Like Kyoto, Nara was modeled on Chinese capitals, and thus has a relatively more grid-like layout than most Japanese cities. In the aerial view below, the streets of central Nara are highlighted hierarchically as follows:
– Magenta: Arcades and open air, car-free shopping streets.
Magenta Outline: Stations (left end: elevated JR Nara, top: subway Kintetsu Nara).
– Cyan: SLOW street (Sanjo Dori).
– Red: “Busy” Boulevards.
– Orange: “Quiet” Boulevards.
– Yellow: Woonerfs & Narrow Streets.
– Green: Residential (and temple) laneways. Only a fraction (2/3?) are highlighted.
The cyan / light-blue street is Nara Sanjo-Dori, a Single Lane One Way street.
Note that the whole highlighted area lies within a single island of walkability (Sanjo-Dori bridges the busy north-south road with a safe & comfortable scramble intersection).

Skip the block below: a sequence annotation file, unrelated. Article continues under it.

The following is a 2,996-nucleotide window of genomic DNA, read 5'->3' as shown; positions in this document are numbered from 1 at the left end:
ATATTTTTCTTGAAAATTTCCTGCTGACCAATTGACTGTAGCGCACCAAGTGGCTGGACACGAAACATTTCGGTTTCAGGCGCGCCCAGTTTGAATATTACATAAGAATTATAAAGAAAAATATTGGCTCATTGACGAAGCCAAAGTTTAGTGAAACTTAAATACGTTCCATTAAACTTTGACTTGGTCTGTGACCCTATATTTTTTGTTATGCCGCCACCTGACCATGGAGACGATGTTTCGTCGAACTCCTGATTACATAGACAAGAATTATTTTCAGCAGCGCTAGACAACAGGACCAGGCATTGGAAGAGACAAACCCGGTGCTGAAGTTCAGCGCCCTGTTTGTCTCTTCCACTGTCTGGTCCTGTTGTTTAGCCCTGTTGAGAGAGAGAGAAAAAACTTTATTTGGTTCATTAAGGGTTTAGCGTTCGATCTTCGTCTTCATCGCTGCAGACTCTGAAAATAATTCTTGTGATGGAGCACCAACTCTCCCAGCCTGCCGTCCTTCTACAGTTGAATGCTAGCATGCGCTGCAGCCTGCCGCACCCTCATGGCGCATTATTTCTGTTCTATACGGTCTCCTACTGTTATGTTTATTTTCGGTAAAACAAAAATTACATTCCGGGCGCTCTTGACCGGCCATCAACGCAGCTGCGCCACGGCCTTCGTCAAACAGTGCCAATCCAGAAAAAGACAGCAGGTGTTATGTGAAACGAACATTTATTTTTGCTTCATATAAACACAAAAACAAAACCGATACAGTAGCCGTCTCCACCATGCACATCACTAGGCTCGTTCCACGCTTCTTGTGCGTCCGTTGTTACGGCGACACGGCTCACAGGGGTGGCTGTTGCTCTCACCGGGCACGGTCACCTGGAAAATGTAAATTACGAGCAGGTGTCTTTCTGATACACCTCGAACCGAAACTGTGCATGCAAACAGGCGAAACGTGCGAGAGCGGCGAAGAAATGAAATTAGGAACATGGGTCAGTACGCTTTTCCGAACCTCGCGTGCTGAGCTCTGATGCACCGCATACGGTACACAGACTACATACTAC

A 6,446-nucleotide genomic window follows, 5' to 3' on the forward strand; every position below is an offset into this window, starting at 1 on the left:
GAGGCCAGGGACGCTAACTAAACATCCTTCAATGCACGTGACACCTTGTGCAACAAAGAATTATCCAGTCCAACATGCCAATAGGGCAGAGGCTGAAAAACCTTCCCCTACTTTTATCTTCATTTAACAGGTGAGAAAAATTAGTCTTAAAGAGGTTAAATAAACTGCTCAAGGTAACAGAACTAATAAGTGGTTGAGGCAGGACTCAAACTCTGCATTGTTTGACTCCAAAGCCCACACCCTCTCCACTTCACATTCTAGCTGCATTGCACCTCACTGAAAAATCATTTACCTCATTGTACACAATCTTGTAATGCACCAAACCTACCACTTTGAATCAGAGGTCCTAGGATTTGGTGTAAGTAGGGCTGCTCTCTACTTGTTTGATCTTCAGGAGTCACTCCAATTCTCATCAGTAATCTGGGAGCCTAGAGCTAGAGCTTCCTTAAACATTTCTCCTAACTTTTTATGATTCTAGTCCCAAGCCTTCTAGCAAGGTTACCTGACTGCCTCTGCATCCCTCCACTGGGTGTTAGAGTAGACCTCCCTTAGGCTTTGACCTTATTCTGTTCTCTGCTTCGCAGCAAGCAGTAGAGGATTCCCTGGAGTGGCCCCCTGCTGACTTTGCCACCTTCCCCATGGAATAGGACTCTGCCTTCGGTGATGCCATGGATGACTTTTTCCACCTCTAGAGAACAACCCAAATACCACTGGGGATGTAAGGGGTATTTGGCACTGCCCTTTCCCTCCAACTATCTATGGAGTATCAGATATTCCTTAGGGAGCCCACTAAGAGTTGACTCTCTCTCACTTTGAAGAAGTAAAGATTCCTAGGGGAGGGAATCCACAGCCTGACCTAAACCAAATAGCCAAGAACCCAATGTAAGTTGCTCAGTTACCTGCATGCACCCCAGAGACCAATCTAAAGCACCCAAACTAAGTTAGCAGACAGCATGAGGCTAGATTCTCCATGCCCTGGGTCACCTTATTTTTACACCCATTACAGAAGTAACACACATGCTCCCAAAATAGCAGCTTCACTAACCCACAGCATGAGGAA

The Hierarchy of Japanese Streets categorizes the highlighted streets as follows* (with stats given for this area of Nara specifically):
Measuring the length of each type of street* allows the whole map to be summarized with a “streets hierarchy spectograph”:
* Only a fraction (2/3?) of the Laneways are counted and highlighted (green).
By length, the dominant typology is Level 2 on the hierarchy (“Woonerfs and Narrow Streets: slow and very narrow streets where people and cars mix or are separated by a painted line”).
In terms of where the shops and people are to be found, Levels 6 and 5 (Shotengai etc. & SLOW streets) are overwhelmingly dominant.
Keep an eye out for these key S.L.O.W. features:
– Absence of parking lanes.
– Frequently spaced trees and/or stone bollards.
– Curbless #SuperFlat facade-to-facade pavement.
JR Nara Station (with historical station in front) as seen from the west end of the S.L.O.W. portion of Sanjo-Dori. Note the enormous roofed bus concourse:
Proceeding eastwards from JR Nara:
The scramble intersection (car phase and ped phase, respectively):